Mhairi Black issues scathing attack on Tory government over pension changes aimed at women

Accelerated reforms will mean older women will have to wait an extra two years to retire

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Indy Politics

An SNP MP has launched a scathing attack on the Government over its plans to accelerate the equalisation of the pension age - meaning many older women will be forced to work for longer. 

On Wednesday, Mhairi Black tabled a motion in Parliament against proposals to accelerate planned changes to the retirement age which will mean millions of women in their late fifties will be unable to claim the state pension for an extra two years. 

It is a change to a law passed in 1995 that equalised the retirement age - women have traditionally been able to withdraw the state pension at 60 but men must wait till they are 65 - but it was originally designed to be phased in gradually. 

But proposed changes to the legislation first announced in 2011 mean women who had expected to start drawing their state pensions between 2016 and 2020 will face a delay of at least two years. 

It is part of wider changes that will save the state £30bn by increasing the retirment age to 66 for men and women by 2020 rather than by 2026.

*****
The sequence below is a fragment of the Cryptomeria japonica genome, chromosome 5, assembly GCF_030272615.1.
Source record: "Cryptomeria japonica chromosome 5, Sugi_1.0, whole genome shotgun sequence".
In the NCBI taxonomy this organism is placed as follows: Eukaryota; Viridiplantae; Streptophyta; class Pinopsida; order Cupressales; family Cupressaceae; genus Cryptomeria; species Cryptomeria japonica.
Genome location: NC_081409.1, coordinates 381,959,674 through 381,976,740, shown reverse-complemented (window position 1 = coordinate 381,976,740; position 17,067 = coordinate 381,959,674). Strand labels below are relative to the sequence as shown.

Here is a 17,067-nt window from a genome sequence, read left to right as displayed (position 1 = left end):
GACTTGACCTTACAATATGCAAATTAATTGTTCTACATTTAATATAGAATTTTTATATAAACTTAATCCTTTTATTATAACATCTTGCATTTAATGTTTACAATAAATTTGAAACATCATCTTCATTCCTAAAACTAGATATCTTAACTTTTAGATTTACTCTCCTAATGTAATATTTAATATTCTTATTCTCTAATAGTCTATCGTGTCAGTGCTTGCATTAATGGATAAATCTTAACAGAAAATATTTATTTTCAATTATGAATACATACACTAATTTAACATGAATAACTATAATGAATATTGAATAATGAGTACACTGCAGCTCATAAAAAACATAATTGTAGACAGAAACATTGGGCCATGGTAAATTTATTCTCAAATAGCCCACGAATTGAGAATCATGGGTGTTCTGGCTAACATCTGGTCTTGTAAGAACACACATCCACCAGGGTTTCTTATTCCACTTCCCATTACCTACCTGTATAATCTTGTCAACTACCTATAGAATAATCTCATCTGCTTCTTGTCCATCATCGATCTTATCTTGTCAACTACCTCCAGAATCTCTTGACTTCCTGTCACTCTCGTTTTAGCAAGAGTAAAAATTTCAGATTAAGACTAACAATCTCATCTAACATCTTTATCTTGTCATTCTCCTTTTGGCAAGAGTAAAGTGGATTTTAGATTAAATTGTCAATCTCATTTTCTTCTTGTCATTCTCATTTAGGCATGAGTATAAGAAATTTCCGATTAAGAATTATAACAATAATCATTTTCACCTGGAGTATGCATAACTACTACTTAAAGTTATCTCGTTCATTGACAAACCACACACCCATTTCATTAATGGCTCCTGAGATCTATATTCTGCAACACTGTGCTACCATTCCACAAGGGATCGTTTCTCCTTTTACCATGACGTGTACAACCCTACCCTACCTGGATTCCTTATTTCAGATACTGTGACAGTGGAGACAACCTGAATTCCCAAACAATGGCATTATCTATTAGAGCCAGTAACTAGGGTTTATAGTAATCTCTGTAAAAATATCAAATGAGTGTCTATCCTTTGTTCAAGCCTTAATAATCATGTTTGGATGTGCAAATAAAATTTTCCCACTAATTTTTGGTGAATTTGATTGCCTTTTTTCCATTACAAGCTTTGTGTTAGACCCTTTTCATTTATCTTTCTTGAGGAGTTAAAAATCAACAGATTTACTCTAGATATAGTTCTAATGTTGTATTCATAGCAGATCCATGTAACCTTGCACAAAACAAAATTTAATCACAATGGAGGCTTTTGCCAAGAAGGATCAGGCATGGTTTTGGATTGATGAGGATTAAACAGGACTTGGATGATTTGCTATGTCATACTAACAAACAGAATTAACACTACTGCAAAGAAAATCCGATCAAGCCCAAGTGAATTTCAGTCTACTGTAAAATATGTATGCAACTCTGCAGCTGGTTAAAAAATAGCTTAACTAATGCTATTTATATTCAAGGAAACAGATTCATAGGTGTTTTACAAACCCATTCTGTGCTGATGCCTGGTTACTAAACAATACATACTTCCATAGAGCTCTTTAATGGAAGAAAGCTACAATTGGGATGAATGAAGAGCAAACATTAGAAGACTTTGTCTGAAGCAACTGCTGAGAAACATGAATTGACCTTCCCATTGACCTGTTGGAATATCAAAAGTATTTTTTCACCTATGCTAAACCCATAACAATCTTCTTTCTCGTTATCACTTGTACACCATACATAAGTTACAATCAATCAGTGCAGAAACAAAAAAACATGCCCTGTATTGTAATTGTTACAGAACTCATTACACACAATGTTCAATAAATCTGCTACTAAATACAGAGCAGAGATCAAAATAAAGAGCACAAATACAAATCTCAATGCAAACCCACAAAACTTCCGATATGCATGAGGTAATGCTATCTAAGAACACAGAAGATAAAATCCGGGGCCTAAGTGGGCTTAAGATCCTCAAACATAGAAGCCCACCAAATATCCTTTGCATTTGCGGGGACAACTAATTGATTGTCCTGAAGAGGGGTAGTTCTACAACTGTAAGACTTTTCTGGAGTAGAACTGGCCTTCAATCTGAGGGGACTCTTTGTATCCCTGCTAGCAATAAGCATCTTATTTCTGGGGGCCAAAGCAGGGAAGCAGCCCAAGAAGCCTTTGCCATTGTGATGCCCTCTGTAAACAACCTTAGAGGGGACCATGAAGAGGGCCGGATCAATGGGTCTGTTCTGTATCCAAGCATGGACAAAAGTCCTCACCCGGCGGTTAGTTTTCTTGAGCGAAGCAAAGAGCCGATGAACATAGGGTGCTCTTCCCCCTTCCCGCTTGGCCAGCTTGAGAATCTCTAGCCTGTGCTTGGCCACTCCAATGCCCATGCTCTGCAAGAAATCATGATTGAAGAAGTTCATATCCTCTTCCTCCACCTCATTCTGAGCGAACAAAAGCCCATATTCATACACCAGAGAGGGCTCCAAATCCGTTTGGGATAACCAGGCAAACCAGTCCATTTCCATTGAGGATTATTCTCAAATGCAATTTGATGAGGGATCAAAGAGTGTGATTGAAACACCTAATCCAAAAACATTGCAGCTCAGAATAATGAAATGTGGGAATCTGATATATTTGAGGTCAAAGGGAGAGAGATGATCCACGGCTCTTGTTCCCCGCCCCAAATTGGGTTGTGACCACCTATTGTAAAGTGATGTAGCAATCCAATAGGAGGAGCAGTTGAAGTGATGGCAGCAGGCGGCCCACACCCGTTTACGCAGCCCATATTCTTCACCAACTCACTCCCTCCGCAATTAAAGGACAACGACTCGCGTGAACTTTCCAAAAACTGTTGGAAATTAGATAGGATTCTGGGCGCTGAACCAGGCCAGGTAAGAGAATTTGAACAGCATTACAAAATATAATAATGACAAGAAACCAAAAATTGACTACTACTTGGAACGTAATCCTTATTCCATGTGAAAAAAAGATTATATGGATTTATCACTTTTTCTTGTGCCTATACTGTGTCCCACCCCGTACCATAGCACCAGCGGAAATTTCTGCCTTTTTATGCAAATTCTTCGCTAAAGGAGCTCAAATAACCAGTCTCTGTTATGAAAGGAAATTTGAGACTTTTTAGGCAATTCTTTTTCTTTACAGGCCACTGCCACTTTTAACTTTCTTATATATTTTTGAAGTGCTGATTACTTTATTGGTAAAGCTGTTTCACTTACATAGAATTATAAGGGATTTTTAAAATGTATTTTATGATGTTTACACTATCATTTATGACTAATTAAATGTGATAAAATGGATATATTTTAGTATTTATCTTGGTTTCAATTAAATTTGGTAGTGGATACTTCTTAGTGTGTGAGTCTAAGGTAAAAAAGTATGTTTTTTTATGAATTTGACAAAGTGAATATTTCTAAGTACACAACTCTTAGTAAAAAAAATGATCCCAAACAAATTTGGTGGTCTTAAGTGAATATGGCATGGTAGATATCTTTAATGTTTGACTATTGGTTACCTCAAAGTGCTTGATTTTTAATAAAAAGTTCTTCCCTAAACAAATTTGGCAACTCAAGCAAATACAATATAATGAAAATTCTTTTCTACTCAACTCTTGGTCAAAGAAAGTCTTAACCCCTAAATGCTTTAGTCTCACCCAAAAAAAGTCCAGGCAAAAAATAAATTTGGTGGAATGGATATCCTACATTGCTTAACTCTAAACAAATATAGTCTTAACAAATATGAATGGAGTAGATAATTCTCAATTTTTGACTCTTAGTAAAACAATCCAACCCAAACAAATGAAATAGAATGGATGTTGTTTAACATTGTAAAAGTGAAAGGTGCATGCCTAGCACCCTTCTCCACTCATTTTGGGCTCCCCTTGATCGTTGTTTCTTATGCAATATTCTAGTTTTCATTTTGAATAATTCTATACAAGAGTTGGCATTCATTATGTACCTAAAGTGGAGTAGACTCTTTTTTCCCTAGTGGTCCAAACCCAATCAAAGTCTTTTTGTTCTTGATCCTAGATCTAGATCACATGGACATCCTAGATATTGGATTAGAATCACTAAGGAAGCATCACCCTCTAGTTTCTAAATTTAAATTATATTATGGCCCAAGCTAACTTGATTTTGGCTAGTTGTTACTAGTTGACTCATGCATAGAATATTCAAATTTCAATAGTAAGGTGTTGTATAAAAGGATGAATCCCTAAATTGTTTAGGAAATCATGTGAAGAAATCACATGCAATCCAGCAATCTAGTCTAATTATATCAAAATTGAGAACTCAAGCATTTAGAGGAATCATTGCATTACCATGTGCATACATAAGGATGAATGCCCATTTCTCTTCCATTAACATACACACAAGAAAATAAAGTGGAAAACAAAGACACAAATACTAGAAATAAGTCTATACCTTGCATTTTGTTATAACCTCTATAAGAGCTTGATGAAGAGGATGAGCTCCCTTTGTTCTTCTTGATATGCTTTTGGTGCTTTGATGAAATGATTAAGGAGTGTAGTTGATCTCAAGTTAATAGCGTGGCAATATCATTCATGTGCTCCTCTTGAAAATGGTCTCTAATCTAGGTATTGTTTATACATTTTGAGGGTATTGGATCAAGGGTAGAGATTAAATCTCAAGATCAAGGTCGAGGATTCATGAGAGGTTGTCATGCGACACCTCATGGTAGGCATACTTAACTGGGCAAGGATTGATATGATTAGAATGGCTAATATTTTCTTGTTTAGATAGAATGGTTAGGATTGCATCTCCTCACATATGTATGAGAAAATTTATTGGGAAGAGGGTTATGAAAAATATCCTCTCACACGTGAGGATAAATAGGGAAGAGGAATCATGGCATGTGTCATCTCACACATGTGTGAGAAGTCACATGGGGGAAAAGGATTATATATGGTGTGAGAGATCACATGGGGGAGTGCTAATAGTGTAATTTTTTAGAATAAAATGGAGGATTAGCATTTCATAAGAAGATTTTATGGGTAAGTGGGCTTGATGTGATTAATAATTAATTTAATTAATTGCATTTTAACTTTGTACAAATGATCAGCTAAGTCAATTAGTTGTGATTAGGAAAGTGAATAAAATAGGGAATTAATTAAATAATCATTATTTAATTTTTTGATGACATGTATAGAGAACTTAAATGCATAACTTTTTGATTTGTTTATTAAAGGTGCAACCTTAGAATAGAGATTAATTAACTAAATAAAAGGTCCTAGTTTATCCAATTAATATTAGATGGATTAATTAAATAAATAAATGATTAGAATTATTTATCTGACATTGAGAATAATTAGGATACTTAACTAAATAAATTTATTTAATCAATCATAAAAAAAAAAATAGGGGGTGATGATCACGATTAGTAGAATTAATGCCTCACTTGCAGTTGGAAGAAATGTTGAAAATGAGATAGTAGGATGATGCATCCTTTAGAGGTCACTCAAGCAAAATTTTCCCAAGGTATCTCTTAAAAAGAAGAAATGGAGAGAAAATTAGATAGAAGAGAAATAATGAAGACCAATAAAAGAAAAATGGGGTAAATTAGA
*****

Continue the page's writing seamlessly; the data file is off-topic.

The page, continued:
Men will have longer to prepare for the small change in their retirement age - state pension age for them will start rising from 65 to 66 in 2018, according to Saga Magazine

In her speech, Ms Black lambasted the government for breaking its "contract" with older women. 

She said: "One of my constituents described [pensions] as a contract, and that is exactly what they are. Let me make this very simple. Everybody here has a phone - in fact, some of us are sitting with our iPads right now - and we all have contracts for those. 

"If O2, Virgin or Three were to change the terms and conditions of our contracts, we would have something to say about it. 

Women in their late fifties will have to wait an extra two years to retire

"If they waited 14 years to tell us about those changes, we would definitely have something to say about it. 

"If they said, on top of that, that we would be forced to live off our life savings as a result of those changes, we would be up in arms about it, and rightly so. So why are pensions any different?”

She said the Government always manages to find the money for bombing Syria or refurbishing Westminster so she cannot accept the argument that they cannot help pensioners. 

Work and Pensions Minister Shailesh Vara said in response: "If we unravel the 1995 pension reforms, as many people outside this place want us to do, it would cost £77 billion up to 2020-21, and the costs would continue to accrue after that period.

"The changes that were made, and the transitional arrangements made in 2011, benefited a quarter of a million women who would have otherwise have had a delay of up to two years. For more than 80% of those affected, the increase in the time period will be no more than 12 months.

"The Government is listening to the concerns of Members and responded to them at the time."